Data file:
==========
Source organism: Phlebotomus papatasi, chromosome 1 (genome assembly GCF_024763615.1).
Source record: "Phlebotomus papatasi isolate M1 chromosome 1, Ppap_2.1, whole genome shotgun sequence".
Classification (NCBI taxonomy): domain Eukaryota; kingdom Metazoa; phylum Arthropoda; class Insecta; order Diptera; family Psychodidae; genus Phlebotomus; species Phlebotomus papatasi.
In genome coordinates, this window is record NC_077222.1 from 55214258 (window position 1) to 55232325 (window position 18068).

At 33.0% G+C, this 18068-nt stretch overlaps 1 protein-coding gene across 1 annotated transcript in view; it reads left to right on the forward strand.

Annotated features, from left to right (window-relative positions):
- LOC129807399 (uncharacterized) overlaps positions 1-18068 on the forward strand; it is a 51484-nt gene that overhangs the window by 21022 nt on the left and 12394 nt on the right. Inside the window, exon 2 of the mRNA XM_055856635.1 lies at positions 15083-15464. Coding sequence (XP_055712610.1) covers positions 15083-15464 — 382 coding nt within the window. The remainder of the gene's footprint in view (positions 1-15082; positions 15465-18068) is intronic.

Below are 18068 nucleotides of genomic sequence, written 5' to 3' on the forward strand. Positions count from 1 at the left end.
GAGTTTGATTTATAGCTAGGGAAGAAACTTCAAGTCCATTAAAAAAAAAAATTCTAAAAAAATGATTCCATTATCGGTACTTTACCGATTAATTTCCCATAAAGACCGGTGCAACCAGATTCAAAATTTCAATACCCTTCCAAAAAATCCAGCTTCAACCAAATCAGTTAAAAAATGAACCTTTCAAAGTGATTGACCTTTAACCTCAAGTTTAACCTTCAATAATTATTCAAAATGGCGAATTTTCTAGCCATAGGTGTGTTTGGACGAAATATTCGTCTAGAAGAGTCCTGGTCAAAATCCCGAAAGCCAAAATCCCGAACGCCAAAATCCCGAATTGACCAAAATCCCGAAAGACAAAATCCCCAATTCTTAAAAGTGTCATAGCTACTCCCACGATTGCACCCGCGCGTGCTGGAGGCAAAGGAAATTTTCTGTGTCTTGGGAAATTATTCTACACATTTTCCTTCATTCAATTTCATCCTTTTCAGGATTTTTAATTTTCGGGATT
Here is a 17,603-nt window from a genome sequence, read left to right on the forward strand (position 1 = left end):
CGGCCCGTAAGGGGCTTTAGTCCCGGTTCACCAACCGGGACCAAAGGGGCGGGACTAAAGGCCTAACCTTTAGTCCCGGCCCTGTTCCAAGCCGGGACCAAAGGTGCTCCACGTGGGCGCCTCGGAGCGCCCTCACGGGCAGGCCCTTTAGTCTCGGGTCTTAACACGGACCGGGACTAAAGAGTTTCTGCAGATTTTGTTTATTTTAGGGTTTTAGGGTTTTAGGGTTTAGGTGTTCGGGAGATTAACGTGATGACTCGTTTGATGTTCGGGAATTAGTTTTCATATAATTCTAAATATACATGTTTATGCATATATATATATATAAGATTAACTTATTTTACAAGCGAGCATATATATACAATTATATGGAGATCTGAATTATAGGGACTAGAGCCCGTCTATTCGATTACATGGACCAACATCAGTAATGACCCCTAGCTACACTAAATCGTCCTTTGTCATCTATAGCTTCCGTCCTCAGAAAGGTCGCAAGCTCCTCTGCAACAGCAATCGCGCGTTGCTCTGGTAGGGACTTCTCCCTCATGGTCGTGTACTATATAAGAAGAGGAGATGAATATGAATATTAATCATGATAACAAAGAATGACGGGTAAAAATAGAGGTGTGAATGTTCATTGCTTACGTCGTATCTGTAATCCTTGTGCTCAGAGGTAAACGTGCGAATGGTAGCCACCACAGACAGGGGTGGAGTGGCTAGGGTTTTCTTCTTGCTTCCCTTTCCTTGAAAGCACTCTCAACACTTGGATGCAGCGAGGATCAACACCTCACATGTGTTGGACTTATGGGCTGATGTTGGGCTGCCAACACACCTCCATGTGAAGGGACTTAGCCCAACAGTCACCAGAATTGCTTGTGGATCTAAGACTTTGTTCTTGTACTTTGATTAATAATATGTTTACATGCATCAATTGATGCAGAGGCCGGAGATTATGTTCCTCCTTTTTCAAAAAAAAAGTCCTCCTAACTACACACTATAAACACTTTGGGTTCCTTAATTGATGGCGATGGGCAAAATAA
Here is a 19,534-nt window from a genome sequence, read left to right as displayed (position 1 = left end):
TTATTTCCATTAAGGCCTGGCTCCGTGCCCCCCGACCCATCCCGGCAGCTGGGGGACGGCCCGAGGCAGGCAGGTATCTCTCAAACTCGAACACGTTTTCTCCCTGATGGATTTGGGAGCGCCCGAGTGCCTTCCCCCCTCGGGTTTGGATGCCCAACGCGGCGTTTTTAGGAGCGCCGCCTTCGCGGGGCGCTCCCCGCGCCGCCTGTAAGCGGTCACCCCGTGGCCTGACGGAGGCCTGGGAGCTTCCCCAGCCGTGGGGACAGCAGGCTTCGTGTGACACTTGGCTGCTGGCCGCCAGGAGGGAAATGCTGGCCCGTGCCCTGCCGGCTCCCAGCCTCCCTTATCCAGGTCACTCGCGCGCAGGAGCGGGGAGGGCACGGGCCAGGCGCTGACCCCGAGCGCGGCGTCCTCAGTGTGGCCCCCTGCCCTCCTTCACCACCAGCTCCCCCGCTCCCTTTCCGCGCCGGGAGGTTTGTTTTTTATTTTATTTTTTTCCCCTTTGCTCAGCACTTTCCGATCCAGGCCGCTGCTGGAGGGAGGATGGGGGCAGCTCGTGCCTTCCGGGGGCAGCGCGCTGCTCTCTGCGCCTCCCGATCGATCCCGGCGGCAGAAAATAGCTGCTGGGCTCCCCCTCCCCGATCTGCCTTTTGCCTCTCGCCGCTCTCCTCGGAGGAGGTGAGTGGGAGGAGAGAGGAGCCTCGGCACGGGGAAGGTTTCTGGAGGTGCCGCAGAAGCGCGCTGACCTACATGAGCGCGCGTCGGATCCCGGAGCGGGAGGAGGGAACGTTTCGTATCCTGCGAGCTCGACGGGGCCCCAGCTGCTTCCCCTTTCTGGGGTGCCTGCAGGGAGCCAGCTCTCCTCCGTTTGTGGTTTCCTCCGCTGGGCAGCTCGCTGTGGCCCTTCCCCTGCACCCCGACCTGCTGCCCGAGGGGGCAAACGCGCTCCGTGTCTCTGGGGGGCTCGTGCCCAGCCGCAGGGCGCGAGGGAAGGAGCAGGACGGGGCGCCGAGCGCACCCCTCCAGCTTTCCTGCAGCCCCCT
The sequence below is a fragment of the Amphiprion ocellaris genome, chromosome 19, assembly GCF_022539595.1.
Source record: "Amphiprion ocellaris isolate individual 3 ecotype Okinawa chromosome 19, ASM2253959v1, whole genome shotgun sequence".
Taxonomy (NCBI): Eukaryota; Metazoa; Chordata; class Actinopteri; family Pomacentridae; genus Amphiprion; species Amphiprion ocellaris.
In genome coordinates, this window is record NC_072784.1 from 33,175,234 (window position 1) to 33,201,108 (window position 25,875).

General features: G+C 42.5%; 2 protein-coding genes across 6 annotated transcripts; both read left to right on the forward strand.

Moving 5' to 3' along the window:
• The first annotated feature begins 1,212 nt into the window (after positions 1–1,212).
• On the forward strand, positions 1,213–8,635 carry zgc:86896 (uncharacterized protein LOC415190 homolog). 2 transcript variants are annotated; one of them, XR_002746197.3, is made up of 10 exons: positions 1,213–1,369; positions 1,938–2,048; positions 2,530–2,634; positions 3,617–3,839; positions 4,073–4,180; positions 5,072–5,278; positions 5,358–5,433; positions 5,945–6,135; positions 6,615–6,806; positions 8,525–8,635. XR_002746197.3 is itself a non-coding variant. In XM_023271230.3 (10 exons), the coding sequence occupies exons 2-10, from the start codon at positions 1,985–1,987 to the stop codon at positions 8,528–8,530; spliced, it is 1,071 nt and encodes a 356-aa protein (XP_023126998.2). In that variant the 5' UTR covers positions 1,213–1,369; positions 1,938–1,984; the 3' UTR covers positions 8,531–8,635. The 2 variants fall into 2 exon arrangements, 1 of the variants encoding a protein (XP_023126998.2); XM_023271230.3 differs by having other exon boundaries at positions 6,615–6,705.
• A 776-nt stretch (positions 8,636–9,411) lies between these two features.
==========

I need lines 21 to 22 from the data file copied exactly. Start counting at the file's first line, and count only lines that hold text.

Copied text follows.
• On the forward strand, positions 1,213–8,635 carry zgc:86896 (uncharacterized protein LOC415190 homolog). 2 transcript variants are annotated; one of them, XR_002746197.3, is made up of 10 exons: positions 1,213–1,369; positions 1,938–2,048; positions 2,530–2,634; positions 3,617–3,839; positions 4,073–4,180; positions 5,072–5,278; positions 5,358–5,433; positions 5,945–6,135; positions 6,615–6,806; positions 8,525–8,635. XR_002746197.3 is itself a non-coding variant. In XM_023271230.3 (10 exons), the coding sequence occupies exons 2-10, from the start codon at positions 1,985–1,987 to the stop codon at positions 8,528–8,530; spliced, it is 1,071 nt and encodes a 356-aa protein (XP_023126998.2). In that variant the 5' UTR covers positions 1,213–1,369; positions 1,938–1,984; the 3' UTR covers positions 8,531–8,635. The 2 variants fall into 2 exon arrangements, 1 of the variants encoding a protein (XP_023126998.2); XM_023271230.3 differs by having other exon boundaries at positions 6,615–6,705.
• A 776-nt stretch (positions 8,636–9,411) lies between these two features.